To preserve, enhance, and restore the quality of California’s water resources and drinking water for the protection of the environment, public health, and all beneficial uses, and to ensure proper water resource allocation and efficient use, for the benefit of present and future generations


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Surface Water - Flow Targets for Southern California Streams

Changes to instream flow are known to be one of the major factors that affect the health of biological communities. Flow alteration can degrade physical habitat and alter water quality, reducing the ability of a stream to support aquatic life. Understanding the relationship between changes in flow and changes in benthic invertebrate communities (a key indicator of stream health) is critical to informing decisions about ecosystem vulnerability, identifying causes of stream and watershed degradation, and setting priorities for future watershed management.

Among the range of approaches available for setting flow targets that support biological integrity, a recently completed project in southern California evaluated the Ecological Limits of Hydrologic Alteration (ELOHA) framework to assess the effect of flow alteration on the condition of benthic macroinvertebrate (BMI) communities across the region. The ELOHA framework establishes recommended targets using a process that includes estimation of flow alteration and development of flow-ecology relationships based on the response of biological communities to changes in flow. This project applied to the ELOHA framework to develop regional flow-ecology relationships and targets based on responses in the benthic macroinvertebrate community. The objectives of this project were: 1) Develop a recommended set of flow targets for southern California streams that would maximize the likelihood of maintaining healthy biological communities as indicated by the California Stream Condition Index (CSCI) for benthic invertebrates. 2) Produce a set of tools that can be readily applied to future sites to estimate hydrologic alteration relative to biologically-define targets.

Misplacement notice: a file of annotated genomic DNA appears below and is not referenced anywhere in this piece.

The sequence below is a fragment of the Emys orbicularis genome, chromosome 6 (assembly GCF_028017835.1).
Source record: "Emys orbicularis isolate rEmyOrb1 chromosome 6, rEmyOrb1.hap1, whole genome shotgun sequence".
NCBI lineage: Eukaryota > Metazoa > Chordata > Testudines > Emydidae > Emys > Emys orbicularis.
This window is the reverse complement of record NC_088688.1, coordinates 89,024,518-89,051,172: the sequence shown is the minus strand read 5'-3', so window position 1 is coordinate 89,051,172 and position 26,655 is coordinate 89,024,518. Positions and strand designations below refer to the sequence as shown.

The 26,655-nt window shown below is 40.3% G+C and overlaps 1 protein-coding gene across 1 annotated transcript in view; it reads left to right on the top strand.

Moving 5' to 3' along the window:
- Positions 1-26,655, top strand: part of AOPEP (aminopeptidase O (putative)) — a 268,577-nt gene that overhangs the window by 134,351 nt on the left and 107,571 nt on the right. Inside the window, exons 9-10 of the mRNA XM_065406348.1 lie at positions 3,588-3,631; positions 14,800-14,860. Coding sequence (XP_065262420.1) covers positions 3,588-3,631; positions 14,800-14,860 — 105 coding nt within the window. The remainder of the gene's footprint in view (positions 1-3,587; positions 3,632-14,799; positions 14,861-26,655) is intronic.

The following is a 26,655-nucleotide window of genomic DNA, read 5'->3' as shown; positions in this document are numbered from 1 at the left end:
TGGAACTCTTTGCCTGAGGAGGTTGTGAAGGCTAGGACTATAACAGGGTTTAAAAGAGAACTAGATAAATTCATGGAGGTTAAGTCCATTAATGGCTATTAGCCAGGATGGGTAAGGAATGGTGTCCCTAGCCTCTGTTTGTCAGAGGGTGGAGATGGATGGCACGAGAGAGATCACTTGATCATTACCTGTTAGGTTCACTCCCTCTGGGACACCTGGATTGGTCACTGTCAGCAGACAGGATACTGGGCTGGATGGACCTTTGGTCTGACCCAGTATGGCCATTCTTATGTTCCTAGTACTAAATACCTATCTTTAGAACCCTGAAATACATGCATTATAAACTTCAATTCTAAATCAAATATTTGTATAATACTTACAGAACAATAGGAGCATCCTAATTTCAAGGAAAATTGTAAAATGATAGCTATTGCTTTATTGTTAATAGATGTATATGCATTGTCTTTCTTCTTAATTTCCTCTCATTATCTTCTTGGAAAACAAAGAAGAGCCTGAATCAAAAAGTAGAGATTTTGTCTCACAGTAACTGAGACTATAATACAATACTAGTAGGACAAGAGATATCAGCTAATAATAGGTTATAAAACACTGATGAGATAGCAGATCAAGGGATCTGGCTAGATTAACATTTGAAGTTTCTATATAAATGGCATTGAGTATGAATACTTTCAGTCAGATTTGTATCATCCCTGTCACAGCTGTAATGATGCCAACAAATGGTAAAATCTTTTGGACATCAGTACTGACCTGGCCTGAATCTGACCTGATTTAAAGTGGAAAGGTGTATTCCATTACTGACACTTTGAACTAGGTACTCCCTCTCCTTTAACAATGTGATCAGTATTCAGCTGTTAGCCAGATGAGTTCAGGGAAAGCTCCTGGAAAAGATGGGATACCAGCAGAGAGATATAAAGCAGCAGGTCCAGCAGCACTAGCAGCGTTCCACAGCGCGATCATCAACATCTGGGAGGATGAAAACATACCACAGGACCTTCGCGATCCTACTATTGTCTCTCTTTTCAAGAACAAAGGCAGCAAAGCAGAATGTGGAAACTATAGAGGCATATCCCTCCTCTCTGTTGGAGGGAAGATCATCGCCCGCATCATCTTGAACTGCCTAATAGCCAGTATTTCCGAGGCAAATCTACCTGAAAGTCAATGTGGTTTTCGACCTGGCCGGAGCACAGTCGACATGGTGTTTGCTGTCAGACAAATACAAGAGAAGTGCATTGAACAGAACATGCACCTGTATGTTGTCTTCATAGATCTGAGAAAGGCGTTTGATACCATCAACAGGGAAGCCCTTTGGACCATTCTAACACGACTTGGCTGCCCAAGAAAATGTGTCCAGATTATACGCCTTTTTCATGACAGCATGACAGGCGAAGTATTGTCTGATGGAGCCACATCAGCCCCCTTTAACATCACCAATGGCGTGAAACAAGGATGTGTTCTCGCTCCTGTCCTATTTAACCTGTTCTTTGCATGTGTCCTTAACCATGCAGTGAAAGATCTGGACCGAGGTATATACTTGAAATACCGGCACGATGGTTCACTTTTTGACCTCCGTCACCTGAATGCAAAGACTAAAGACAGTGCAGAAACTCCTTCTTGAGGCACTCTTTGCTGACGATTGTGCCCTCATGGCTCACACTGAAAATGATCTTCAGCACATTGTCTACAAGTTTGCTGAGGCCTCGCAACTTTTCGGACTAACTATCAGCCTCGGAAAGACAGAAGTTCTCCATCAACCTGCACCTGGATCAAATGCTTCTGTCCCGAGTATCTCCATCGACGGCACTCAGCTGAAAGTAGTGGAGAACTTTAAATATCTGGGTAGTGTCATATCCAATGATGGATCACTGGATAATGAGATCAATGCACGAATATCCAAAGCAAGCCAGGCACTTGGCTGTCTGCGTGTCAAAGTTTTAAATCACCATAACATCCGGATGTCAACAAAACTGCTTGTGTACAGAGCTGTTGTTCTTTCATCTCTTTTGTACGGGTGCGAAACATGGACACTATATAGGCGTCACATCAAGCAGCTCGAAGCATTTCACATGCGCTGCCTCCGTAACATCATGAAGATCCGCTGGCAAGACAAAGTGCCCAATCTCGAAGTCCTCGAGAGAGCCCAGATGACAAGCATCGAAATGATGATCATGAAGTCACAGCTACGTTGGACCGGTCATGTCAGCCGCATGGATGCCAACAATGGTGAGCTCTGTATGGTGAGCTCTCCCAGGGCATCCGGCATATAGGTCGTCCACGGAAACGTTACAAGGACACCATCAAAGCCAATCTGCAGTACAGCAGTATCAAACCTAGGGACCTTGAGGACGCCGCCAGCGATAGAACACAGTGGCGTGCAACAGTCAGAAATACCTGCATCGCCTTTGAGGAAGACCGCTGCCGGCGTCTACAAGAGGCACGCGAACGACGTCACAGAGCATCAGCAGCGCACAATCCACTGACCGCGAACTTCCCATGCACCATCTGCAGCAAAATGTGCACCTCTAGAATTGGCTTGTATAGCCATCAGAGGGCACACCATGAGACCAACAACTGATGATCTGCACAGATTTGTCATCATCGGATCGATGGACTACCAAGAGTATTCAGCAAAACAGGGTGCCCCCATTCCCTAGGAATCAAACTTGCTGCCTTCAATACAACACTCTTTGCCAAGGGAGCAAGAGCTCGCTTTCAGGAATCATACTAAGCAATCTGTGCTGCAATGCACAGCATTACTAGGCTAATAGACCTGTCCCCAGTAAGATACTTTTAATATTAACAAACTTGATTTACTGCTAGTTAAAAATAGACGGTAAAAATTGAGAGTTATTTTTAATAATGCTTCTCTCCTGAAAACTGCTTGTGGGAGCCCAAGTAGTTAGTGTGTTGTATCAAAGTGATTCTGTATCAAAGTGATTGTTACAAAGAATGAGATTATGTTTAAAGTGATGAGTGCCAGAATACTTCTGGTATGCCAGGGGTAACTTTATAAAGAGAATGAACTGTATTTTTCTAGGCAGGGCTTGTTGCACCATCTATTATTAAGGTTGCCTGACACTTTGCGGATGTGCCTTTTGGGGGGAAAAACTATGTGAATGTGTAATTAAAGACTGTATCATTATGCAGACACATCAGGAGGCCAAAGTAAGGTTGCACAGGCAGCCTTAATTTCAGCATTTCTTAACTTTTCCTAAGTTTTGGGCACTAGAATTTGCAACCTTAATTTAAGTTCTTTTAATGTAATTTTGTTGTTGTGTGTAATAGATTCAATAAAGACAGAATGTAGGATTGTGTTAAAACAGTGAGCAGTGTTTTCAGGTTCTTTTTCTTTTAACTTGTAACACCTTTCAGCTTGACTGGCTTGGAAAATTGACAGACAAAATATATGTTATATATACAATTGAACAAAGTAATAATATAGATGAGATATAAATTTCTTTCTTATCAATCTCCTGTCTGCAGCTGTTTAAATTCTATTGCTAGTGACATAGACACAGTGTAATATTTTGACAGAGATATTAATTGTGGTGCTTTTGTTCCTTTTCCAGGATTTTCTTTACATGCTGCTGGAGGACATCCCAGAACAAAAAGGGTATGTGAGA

This project was led by the Southern California Coastal Water Research Project (SCCWRP) and developed flow-ecology relationships using data from nearly 600 bioassessment sites sampled over the past eight years. The California Stream Condition Index (CSCI), a measure of biological condition based on benthic macroinvertebrate communities, was calculated at each of these sites (for more information on the CSCI, refer to the CSCI Fact Sheet and the Bioassessment scores map that shows statewide CSCI scores and stream hydrologic classifications). The degree of hydrologic alteration at each of these sites was assessed by comparing estimates of present-day and historical flows using a set of regionally calibrated hydrologic models. Differences from historic flow conditions were compared to CSCI scores to estimate the probability of good biological conditions along gradients of increasing hydrologic alteration.

The datasets presented here provide the biological and flow metrics calculated for each site to develop recommended flow targets and management priorities at those sites. For more information, please refer the final report for this project, available here.

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Southern California
English (United States)
Other (Public Domain)
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